Gothic Culture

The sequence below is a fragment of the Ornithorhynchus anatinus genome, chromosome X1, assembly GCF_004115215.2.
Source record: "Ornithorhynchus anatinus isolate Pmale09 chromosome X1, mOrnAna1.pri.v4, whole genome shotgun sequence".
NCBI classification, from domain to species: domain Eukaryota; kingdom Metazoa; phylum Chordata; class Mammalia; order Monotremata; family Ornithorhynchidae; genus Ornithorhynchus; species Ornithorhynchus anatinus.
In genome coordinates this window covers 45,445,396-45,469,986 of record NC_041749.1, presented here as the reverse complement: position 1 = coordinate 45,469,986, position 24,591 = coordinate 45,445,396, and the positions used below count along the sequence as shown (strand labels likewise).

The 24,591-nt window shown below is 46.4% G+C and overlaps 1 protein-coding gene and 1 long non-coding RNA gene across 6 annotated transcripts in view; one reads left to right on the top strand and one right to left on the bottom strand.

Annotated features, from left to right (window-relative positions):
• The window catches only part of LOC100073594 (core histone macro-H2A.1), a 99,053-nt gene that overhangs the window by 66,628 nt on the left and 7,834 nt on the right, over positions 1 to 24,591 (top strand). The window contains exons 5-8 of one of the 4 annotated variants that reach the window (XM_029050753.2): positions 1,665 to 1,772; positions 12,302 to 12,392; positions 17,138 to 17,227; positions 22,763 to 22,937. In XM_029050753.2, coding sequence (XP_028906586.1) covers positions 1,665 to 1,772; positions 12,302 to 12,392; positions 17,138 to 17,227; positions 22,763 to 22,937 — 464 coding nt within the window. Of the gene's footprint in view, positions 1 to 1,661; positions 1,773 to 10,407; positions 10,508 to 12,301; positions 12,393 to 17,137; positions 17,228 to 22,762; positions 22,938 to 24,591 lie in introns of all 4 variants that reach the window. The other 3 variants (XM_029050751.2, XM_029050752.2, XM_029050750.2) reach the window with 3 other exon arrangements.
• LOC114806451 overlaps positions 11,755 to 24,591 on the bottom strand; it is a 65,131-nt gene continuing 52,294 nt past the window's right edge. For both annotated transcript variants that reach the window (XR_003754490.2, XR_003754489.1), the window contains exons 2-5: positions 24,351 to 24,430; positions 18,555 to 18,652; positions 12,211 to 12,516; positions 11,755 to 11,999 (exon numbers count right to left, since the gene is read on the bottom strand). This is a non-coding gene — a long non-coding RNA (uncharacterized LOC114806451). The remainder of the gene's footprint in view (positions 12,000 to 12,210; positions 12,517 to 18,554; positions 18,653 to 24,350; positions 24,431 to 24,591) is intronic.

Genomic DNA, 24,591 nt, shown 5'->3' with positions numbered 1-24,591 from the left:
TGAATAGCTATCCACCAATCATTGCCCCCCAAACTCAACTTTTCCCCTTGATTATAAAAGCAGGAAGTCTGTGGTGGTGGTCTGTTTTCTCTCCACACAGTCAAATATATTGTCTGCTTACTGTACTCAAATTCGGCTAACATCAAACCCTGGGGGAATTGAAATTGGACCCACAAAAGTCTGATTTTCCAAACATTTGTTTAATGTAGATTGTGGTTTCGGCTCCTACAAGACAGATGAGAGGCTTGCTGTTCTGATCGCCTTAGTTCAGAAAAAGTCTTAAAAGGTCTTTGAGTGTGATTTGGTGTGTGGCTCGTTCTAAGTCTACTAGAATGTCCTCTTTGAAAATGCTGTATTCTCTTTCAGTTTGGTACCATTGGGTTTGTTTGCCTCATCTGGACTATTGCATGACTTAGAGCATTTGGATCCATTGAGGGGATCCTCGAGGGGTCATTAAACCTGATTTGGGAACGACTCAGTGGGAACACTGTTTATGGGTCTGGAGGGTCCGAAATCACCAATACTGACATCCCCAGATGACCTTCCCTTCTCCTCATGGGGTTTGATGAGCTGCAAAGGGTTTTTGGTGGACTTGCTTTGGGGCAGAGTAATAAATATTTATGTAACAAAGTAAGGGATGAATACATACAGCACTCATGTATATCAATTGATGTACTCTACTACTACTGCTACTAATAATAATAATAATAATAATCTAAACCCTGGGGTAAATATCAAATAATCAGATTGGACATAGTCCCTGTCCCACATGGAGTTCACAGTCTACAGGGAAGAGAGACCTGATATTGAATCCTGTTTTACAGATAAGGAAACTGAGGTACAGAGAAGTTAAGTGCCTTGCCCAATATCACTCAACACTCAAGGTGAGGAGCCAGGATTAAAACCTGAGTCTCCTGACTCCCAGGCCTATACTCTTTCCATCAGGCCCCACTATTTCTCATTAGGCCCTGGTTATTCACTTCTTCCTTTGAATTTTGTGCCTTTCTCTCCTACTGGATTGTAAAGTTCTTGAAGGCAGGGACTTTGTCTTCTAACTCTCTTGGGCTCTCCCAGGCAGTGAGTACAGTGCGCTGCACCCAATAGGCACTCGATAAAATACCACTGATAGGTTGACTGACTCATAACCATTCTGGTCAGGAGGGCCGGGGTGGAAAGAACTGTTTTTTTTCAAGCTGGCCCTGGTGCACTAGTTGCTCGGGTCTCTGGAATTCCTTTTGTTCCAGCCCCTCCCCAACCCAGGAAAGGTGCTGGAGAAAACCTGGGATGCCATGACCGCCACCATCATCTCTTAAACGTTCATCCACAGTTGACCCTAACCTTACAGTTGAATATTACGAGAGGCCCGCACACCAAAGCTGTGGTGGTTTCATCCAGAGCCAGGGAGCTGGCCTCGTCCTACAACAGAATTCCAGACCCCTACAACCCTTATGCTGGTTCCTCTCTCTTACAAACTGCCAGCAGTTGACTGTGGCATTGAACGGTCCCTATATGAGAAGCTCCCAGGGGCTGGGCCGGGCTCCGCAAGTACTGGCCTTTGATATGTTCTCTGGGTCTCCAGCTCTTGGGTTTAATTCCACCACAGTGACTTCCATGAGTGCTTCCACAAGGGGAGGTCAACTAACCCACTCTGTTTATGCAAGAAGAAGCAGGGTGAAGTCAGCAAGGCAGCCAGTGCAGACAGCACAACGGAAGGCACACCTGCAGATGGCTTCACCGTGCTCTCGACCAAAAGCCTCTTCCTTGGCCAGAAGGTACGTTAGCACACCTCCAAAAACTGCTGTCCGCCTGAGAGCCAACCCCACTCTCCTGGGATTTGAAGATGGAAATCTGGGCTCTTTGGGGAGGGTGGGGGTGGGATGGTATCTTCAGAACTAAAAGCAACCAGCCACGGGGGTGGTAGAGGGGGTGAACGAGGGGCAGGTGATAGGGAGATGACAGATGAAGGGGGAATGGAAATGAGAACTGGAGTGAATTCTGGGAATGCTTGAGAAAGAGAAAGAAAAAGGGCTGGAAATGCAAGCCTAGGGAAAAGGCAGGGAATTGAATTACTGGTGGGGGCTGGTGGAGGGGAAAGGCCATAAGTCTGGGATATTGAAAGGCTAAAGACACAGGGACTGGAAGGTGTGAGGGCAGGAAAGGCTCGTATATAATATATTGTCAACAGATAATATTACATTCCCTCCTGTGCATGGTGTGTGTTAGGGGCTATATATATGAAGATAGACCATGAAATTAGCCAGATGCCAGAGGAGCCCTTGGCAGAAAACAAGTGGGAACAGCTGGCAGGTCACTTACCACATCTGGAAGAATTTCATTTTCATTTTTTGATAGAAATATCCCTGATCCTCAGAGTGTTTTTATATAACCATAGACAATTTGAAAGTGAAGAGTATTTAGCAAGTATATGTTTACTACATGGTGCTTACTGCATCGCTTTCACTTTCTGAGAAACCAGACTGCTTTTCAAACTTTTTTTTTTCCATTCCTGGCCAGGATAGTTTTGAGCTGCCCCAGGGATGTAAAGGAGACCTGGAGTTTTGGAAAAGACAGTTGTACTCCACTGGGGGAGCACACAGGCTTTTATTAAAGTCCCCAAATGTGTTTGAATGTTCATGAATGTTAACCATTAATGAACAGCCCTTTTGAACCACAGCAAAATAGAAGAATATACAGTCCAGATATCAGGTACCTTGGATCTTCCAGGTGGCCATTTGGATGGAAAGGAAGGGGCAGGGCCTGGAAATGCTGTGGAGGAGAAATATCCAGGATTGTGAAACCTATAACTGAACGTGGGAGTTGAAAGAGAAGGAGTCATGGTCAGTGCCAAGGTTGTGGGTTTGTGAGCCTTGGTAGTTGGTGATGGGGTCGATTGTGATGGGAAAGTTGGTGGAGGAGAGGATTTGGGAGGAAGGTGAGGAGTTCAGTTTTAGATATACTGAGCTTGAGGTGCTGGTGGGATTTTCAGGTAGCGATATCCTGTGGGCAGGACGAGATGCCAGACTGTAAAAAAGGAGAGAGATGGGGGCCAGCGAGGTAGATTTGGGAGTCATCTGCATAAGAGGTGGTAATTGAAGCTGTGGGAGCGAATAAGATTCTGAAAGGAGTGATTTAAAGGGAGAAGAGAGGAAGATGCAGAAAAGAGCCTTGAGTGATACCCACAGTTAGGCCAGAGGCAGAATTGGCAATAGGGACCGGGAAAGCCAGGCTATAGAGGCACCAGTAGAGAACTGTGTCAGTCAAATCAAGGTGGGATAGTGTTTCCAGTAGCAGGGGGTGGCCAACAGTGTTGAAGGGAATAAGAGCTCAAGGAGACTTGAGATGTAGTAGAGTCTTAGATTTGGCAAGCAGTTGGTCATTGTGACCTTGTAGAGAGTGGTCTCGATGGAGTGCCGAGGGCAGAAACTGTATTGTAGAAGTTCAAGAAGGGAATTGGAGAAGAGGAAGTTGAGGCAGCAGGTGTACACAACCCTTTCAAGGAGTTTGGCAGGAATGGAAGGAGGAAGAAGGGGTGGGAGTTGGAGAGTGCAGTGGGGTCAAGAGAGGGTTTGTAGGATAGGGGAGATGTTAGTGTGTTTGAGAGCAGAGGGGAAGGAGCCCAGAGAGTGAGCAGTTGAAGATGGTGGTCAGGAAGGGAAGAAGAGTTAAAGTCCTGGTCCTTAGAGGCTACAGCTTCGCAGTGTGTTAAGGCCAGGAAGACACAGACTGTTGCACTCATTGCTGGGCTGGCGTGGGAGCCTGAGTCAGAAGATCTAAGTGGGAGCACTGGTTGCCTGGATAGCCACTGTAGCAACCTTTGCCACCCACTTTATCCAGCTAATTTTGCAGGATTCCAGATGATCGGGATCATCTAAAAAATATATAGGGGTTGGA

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Gothic Culture You're walking down the street and all of a sudden you encounter a group of oddly dressed youngsters all in black, or perhaps wearing elaborate lace and brocade, looking strangely like they came out of eighteenth century. You immediately feel a bit of apprehensions as you clutch your child closer to and wonder what exactly it is that these kids are up to. Are they part of a Satan worshiping cult, or just a band of traveling actors? In either case their strange dress and pale likenesses took you aback and made you a bit prone to prejudge. What you were probably looking at were a group of Goths. What exactly is a Goth you may ask, and why the weird dress and affinity for black. This along with the origins, and some of the trials and tribulations faced by this extraordinary group of individuals, along with dispelling some common misconceptions is the objective of my writings. First lets take a look at what Goth is and where it began. Gage Canadian Dictionary defines "Goth." as "an uncivilized person, barbarian."( 1975:425) the origin of the word dates back to the third or fourth centuries when a Germanic tribe called the VisiGoths overran the Roman Empire and settled in what is now Sweden and the surrounding area (Shultz,1984:325). The word gained its modern meaning during the Italian Renaissance when the word was used to describe the architecture that was emerging at the time. The architecture was considered barbaric because of its pointed arches and steep roofs, along with the frequent use of the gargoyle, which was thought to ward of evil spirits. The modern Gothic movement and its origins are not as easily defined, and varies according to your source. I've combined the two to show an evolution of how it all... ... middle of paper ... ...nformation has always been the key to help ease prejudices and discrimination, by introducing the ideology behind the Goth culture and explaining the reason behind the dress; I hope that it has brought about a better understanding of these people and their plight to a peaceful existence. Bibliography Fulton, Ben "Goths For Goodwill."City Beat (1998): 2p. Online. Internet. June 4,1998. www.slweekly.com/news/citybeat/cb 980604 a.html "Dictionary of Goth" 6/24/98 http:www.jesus.cam.ac.uk/~vkc20/goth/qzhtml Shultz, James.(1975) Germanic Tribes (3rd ED), Published by Weber and Van Syckle: Berlin Sangange, Eretica "Darkness Can be Felt"(1999): Online.Internet. June 30, 1999. http://pages.prodigy.com/Fifth Dream/goth.htm Yvain, Euphrosyne "Origins of Modern Gothic Culture"(1999) Online. Internet June 24,1999. http:www.blood-dance.net/goth/origins.html
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